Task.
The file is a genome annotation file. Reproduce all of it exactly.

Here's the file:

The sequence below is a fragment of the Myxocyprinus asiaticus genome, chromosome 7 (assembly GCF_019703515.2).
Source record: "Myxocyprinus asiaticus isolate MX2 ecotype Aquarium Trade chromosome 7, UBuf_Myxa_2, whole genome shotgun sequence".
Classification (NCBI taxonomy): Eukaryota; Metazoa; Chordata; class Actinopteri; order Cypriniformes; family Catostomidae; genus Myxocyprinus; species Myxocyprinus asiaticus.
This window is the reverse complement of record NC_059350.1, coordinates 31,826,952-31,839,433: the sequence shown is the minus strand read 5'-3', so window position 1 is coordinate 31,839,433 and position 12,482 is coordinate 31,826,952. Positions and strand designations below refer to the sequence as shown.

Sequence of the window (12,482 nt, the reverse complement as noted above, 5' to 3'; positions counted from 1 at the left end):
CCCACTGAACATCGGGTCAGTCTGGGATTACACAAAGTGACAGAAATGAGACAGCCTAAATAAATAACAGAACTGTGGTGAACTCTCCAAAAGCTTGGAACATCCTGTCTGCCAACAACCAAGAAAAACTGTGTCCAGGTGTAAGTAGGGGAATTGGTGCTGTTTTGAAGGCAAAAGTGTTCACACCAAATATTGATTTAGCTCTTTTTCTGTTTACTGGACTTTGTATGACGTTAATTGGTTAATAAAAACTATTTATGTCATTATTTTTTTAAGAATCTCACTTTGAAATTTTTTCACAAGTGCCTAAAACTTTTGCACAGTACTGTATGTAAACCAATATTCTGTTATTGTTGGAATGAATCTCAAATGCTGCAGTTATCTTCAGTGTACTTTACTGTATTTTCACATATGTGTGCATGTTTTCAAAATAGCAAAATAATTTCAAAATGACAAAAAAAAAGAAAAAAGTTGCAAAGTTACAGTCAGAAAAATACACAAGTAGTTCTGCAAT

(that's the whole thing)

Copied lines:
The sequence below is a fragment of the Myxocyprinus asiaticus genome, chromosome 7 (assembly GCF_019703515.2).
Source record: "Myxocyprinus asiaticus isolate MX2 ecotype Aquarium Trade chromosome 7, UBuf_Myxa_2, whole genome shotgun sequence".
Classification (NCBI taxonomy): Eukaryota; Metazoa; Chordata; class Actinopteri; order Cypriniformes; family Catostomidae; genus Myxocyprinus; species Myxocyprinus asiaticus.
This window is the reverse complement of record NC_059350.1, coordinates 31,826,952-31,839,433: the sequence shown is the minus strand read 5'-3', so window position 1 is coordinate 31,839,433 and position 12,482 is coordinate 31,826,952. Positions and strand designations below refer to the sequence as shown.

Sequence of the window (12,482 nt, the reverse complement as noted above, 5' to 3'; positions counted from 1 at the left end):
CCCACTGAACATCGGGTCAGTCTGGGATTACACAAAGTGACAGAAATGAGACAGCCTAAATAAATAACAGAACTGTGGTGAACTCTCCAAAAGCTTGGAACATCCTGTCTGCCAACAACCAAGAAAAACTGTGTCCAGGTGTAAGTAGGGGAATTGGTGCTGTTTTGAAGGCAAAAGTGTTCACACCAAATATTGATTTAGCTCTTTTTCTGTTTACTGGACTTTGTATGACGTTAATTGGTTAATAAAAACTATTTATGTCATTATTTTTTTAAGAATCTCACTTTGAAATTTTTTCACAAGTGCCTAAAACTTTTGCACAGTACTGTATGTAAACCAATATTCTGTTATTGTTGGAATGAATCTCAAATGCTGCAGTTATCTTCAGTGTACTTTACTGTATTTTCACATATGTGTGCATGTTTTCAAAATAGCAAAATAATTTCAAAATGACAAAAAAAAAGAAAAAAGTTGCAAAGTTACAGTCAGAAAAATACACAAGTAGTTCTGCAAT